Jeroen

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PostPosted: Sun Dec 03, 2017 1:11 pm 
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The Dutch have vivid imagination...do these women have red hair?


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PostPosted: Sun Dec 03, 2017 2:51 pm 
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Stay on topic please Alun. :wink:

Jeroen.

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PostPosted: Sun Dec 03, 2017 3:04 pm 
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It's not even remotely the same engine, but the Carledo's Vauxhall unit is very sensitive to both time and oil grade. I run it on the recommended 10/40 semi synthetic but once put 5/30 in by mistake, within a week, I was experiencing considerable pressure loss, especially when hot. Changing back to the proper stuff fixed that, but the car also does circa 2000 miles per year, yet at close to it's annual oil change time, there is a warning drop of about 0.5bar from it's normal max of 4.5bar and idle drops from 3bar to 1bar. When I drop the oil out, it's almost as clean as the new oil going in and looks and feels fine, but it's obviously "lost it's edge" cos when I put the new oil and filter in everything returns to normal -until the next year! It's been like that for 5 years now without changing, but this year I have been using the car more and I am getting the early warning signs now rather than in March as is usual. I probably should use a better oil, that would last longer, maybe a full synthetic, but I expect I will just stay with the cheap stuff and change it a bit more frequently.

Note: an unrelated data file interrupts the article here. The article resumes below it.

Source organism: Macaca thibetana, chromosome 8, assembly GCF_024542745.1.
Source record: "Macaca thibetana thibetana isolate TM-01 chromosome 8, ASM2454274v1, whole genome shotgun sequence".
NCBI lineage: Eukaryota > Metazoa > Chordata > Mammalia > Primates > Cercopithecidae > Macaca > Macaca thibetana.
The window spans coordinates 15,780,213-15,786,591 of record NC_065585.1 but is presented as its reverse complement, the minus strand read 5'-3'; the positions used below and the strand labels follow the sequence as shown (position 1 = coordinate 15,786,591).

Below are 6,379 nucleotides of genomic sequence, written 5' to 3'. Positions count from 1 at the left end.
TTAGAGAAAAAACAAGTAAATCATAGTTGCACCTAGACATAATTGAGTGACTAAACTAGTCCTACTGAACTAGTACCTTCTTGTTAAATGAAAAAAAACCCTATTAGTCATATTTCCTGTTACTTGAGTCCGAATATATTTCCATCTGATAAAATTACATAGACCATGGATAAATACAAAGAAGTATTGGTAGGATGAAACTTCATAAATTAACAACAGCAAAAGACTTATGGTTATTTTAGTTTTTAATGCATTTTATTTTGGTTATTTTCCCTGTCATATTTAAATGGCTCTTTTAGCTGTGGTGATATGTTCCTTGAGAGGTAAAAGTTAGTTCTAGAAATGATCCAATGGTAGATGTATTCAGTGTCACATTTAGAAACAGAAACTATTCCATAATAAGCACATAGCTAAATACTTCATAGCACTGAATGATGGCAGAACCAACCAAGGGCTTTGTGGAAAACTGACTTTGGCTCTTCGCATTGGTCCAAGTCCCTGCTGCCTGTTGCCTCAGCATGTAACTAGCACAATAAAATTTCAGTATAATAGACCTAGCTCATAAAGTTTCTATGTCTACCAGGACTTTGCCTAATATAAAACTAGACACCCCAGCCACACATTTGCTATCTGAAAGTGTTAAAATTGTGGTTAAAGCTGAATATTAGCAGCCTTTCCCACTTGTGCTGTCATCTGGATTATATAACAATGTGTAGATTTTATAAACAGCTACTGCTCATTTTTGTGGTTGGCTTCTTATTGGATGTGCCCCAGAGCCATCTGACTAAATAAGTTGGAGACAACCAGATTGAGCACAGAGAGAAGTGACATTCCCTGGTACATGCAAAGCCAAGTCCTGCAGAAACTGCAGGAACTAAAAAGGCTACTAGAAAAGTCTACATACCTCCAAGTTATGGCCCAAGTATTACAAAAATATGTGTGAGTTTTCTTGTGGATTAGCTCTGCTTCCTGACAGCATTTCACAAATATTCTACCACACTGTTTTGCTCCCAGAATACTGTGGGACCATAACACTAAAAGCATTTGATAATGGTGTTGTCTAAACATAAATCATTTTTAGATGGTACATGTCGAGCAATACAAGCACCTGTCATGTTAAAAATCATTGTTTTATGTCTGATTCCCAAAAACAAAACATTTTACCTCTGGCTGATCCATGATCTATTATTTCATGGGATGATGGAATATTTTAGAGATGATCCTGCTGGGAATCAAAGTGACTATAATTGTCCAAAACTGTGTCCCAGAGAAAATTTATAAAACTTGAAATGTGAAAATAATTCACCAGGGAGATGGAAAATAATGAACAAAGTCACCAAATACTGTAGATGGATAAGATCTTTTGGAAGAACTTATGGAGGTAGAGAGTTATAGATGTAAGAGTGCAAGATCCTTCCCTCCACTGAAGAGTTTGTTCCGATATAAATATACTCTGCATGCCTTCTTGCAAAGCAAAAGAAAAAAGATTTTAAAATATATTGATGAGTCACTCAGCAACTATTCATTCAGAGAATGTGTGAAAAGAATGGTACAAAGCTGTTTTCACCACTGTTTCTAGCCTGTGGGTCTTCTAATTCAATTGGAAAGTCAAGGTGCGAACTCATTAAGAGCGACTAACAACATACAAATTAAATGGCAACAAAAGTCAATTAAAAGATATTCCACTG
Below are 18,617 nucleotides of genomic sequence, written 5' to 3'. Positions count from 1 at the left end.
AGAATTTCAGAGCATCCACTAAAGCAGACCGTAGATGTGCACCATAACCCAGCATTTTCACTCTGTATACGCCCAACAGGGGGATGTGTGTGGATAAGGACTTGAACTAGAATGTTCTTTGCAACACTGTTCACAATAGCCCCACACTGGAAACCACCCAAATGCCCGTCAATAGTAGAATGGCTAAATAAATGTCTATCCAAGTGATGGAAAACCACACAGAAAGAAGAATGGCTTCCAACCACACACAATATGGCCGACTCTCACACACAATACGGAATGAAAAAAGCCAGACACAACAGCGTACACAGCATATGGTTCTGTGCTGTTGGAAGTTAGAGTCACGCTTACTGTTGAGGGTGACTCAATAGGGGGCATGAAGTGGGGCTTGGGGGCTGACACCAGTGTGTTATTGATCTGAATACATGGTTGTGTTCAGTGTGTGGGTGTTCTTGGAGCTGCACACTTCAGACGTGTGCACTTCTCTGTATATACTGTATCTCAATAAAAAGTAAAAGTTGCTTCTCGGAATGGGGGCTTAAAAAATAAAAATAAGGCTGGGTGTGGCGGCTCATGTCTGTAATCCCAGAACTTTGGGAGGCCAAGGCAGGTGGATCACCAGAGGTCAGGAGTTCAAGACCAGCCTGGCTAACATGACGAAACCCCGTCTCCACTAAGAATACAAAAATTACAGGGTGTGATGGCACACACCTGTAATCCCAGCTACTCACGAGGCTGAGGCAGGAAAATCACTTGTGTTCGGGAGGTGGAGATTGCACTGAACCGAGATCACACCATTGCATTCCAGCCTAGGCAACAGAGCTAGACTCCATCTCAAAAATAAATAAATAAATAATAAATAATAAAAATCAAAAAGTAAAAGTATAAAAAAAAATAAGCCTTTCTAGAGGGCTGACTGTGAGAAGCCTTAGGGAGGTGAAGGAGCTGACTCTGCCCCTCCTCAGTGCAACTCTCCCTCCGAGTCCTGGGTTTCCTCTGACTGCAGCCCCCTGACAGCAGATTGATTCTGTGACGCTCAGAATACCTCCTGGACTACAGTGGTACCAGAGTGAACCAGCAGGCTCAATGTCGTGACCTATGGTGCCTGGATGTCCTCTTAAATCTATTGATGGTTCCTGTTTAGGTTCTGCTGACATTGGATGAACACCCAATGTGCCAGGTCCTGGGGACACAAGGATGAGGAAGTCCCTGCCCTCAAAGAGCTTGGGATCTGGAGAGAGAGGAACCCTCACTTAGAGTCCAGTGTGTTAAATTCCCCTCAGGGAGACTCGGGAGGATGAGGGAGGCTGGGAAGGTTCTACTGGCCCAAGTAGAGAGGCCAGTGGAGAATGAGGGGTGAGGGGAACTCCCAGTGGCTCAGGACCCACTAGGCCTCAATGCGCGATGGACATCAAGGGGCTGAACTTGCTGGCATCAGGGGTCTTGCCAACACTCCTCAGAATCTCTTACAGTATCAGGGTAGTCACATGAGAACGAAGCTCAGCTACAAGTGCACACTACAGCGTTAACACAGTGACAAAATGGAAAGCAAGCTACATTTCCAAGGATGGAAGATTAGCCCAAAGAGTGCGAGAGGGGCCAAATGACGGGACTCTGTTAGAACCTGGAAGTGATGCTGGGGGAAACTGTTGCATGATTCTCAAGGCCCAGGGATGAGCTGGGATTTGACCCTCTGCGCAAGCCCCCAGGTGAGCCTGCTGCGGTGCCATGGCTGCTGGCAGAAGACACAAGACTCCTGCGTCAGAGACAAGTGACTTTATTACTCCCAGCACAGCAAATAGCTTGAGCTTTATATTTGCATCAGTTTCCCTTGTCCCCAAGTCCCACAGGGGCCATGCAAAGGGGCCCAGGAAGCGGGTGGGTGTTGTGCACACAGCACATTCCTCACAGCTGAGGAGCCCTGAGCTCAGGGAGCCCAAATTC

Before you start messing with what works, try an oil change first, it might just be enough to last till you have more time to deal with it!

Steve

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PostPosted: Sun Dec 03, 2017 3:12 pm 
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You only want sixty psi for the valve to open. Higher pressures cause wear in the front jackshaft bearing, which you really dont want. I cant imagine the GTX has gone out of grade after such a low mileage unless you are getting fuel in the sump somehow and its being diluted, so check carb float valves and the fuel pump diaphram